Bottom line: the predictions made in the past have fallen flat. They may as well be science fiction. I do believe that was the original point made by McCormick. Then the hairsplitting began and here we are with shaved heads. Whether or not there is dishonesty involved, the poor track record is the same. And no I am not the one who is naive enough to believe the media. I am the skeptic here, remember? Maybe you are the one who is naive enough to believe the anthropogenic global warming story. By the way, who is the "primary source" and what is its track record? (A rhetorical question, since deep down we both really know the truth.)
    Show me a definite scientific prediction, quoted from primary literature, that has fallen flat. Take care to look for the absence of qualifiers like "if this, then that" and "possibly" or projected probabilities. You watch the weather reports, right? They also make predictions using models and collected data and provide probabilities, but you still find them useful. While they predict local conditions and temperatures on the short term, climate models use millions of data points and make global predictions on averages in the long term.
    Disclaimer: I do not declare myself to be an expert on ANY subject. If I state something as fact that is obviously wrong, please don't hesitate to correct me. I welcome such corrections in an attempt to be as truthful and accurate as possible.

    "Gullibility kills" - Carl Sagan
    "All people know the same truth. Our lives consist of how we chose to distort it." - Harry Block
    "It is the mark of an educated mind to be able to entertain a thought without accepting it." - Aristotle
     

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    "This would mean that the 0.3°C global average temperature rise which has been predicted for the next decade by the UN's Intergovernmental Panel on Climate Change may not happen, according to the paper published in the scientific journal Nature."

    http://newsbusters.org/blogs/noel-sh...global-cooling
    From your posting this I can only assume you don't understand the context or simply chose to ignore this in the same article by the same scientist: ""Such a cooling could temporarily offset the longer-term warming trend from increasing levels of greenhouse gases in the atmosphere." The purpose for his research was to explore the short term natural variability of the type we've been observing for the past 120 years. His research does not in any way refute the findings summarized in the IPCC report which spends an entire chapter about variability. The 0.3 increase is an average rise derived from a forecast of a longer period, specifically 3 C by the year 2100. It is not a forecast of the next ten years.
    The IPCC report makes no forecast shorter than, 20 years, and points out that this is shorter than the common climatologist convention of measuring over 30 year or longer periods. The models themselves include much of the variability, for example I'll show UK Hadley center's model below. Note while it also rises about 0.3C/ 10 years, there are many ten year periods from point to point where they are no increases at all--or course those periods end and the temperature peaks again enough to create a rising average. Below that I put up a figure from the last IPCC report that compares the groups of climate models outputs of the last century. Note the observed and individual models both show lots of short term variability within a long term average rise.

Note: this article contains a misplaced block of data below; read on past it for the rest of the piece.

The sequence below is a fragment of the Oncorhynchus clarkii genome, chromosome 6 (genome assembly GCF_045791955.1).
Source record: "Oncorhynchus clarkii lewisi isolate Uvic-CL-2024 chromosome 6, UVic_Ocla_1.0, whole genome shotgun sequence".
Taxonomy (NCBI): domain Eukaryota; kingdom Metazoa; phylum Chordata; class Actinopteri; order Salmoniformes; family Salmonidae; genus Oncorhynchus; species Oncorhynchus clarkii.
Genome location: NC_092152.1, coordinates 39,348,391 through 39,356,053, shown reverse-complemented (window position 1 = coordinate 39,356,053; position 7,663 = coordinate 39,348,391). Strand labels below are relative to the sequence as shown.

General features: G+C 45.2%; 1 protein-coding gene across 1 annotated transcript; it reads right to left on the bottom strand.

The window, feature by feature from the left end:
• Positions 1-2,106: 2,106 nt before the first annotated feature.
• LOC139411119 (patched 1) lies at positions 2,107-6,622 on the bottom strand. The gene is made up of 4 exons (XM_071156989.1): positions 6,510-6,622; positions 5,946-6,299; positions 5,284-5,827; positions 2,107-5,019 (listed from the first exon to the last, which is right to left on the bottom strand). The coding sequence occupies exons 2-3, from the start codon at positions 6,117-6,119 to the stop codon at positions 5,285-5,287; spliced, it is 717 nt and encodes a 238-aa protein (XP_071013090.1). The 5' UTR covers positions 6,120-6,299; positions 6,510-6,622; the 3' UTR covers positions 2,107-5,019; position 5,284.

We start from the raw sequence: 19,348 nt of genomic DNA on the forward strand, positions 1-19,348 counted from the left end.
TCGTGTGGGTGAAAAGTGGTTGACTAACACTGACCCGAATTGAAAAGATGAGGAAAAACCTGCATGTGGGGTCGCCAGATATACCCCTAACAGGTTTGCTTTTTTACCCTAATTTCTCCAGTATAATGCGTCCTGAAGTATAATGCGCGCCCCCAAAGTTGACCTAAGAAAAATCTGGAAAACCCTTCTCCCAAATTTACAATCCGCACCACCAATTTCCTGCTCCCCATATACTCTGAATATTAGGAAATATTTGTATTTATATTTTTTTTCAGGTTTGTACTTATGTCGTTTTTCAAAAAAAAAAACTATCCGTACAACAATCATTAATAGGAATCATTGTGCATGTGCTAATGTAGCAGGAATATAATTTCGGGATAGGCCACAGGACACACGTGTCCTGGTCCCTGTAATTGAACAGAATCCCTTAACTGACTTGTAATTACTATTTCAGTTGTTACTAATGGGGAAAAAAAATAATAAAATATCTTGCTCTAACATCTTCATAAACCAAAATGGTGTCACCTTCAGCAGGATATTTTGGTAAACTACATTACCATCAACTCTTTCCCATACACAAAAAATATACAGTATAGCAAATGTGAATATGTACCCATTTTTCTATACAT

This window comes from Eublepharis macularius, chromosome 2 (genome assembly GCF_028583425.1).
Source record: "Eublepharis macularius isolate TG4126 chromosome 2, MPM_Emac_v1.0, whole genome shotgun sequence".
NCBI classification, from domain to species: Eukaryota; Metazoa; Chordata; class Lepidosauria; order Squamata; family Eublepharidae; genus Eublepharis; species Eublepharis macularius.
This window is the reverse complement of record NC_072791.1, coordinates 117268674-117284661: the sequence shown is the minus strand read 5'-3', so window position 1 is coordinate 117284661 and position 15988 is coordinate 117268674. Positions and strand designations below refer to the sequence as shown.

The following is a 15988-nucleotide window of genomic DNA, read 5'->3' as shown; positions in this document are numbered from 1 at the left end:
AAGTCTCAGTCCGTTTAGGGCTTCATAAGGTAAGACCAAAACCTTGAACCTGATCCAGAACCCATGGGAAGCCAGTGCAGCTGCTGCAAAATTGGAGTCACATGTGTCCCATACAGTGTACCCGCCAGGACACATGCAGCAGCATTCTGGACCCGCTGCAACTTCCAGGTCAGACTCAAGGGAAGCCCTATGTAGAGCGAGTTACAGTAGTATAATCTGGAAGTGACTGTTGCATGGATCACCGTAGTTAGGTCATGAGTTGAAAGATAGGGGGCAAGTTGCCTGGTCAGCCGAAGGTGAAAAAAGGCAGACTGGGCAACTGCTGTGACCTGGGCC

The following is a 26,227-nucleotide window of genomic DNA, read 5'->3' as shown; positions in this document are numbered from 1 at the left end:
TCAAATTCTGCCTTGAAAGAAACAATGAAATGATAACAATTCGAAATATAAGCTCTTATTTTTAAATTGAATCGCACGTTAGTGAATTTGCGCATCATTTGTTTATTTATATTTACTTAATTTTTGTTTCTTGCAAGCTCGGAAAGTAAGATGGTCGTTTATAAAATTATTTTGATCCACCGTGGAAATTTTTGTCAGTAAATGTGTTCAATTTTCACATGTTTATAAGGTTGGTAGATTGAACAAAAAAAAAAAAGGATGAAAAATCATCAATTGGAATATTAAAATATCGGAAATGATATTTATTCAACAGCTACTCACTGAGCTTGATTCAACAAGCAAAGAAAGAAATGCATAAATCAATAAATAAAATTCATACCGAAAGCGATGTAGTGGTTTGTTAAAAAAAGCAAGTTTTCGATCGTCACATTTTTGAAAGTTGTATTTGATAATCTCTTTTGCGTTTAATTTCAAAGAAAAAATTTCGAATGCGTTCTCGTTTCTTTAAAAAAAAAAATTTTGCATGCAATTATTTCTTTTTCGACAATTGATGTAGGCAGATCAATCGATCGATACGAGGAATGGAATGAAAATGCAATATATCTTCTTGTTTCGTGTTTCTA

For the most part the all the radiation, thermodynamic, and fluid equations included in climate models have been known for at least a half century--(some like Navier–Stokes equations go back almost 200 years). The hard part is figuring out what terms to omit based on the scale, and which terms need to be parameterized because for lack of good observation, computer power limitations, or combinations of the both. The same can't be said for physics, which is still struggling to come up with a unified theory which leads to a serious scholarship and lots of make believe like time travel (going backwards) due to symmetry in some of the equations. But I could see how they might be equally unfathomable for those lacking a science background so they assume it's sci-fi from a position of ignorance.
     

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    There also seems to be a lot of concern about using hindcast (matching past observations) as opposed to forecast. It reality there's little difference from a climate modelers, or most other natural system models (e.g. oceans, astronomy etc). You see natural systems have co many variables and are usually matched against so many types of observations that it would be virtually impossible to do some elaborate curve fitting for the entire period in question. For example climate models take into consideration solar radiance, volcanoes, man's and nature's emissions of co2, sulfur aerosols, methane changing and other factors. In turn they are compared to not only temperature, but also pressure pattern at the surface and at multiple level aloft, precipitation etc. In addition these are not stochastic models but rather based on the actual physical equations--that makes them very different than other types of models the public is sometimes familiar with (e.g. technical stock picks etc)